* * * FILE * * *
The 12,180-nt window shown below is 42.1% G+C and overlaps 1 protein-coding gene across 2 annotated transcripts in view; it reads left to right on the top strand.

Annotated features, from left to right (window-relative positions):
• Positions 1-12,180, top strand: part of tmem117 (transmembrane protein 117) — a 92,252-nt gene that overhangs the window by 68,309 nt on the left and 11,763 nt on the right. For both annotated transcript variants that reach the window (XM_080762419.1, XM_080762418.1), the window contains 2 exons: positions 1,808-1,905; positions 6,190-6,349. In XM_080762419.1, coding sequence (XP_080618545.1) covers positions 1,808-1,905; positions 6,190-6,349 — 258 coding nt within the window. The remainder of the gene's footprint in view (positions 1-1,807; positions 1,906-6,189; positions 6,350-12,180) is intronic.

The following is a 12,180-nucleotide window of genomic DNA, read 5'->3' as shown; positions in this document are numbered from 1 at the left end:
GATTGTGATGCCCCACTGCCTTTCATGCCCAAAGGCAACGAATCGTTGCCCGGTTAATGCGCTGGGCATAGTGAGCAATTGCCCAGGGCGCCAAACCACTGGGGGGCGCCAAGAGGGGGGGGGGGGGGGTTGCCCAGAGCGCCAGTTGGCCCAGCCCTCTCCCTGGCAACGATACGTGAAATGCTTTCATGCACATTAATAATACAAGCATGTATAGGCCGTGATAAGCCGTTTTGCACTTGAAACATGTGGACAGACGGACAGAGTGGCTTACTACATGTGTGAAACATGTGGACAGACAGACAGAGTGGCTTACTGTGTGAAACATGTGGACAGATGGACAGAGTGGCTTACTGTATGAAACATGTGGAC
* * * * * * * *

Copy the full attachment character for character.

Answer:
The 12,180-nt window shown below is 42.1% G+C and overlaps 1 protein-coding gene across 2 annotated transcripts in view; it reads left to right on the top strand.

Annotated features, from left to right (window-relative positions):
• Positions 1-12,180, top strand: part of tmem117 (transmembrane protein 117) — a 92,252-nt gene that overhangs the window by 68,309 nt on the left and 11,763 nt on the right. For both annotated transcript variants that reach the window (XM_080762419.1, XM_080762418.1), the window contains 2 exons: positions 1,808-1,905; positions 6,190-6,349. In XM_080762419.1, coding sequence (XP_080618545.1) covers positions 1,808-1,905; positions 6,190-6,349 — 258 coding nt within the window. The remainder of the gene's footprint in view (positions 1-1,807; positions 1,906-6,189; positions 6,350-12,180) is intronic.

The following is a 12,180-nucleotide window of genomic DNA, read 5'->3' as shown; positions in this document are numbered from 1 at the left end:
GATTGTGATGCCCCACTGCCTTTCATGCCCAAAGGCAACGAATCGTTGCCCGGTTAATGCGCTGGGCATAGTGAGCAATTGCCCAGGGCGCCAAACCACTGGGGGGCGCCAAGAGGGGGGGGGGGGGGGTTGCCCAGAGCGCCAGTTGGCCCAGCCCTCTCCCTGGCAACGATACGTGAAATGCTTTCATGCACATTAATAATACAAGCATGTATAGGCCGTGATAAGCCGTTTTGCACTTGAAACATGTGGACAGACGGACAGAGTGGCTTACTACATGTGTGAAACATGTGGACAGACAGACAGAGTGGCTTACTGTGTGAAACATGTGGACAGATGGACAGAGTGGCTTACTGTATGAAACATGTGGAC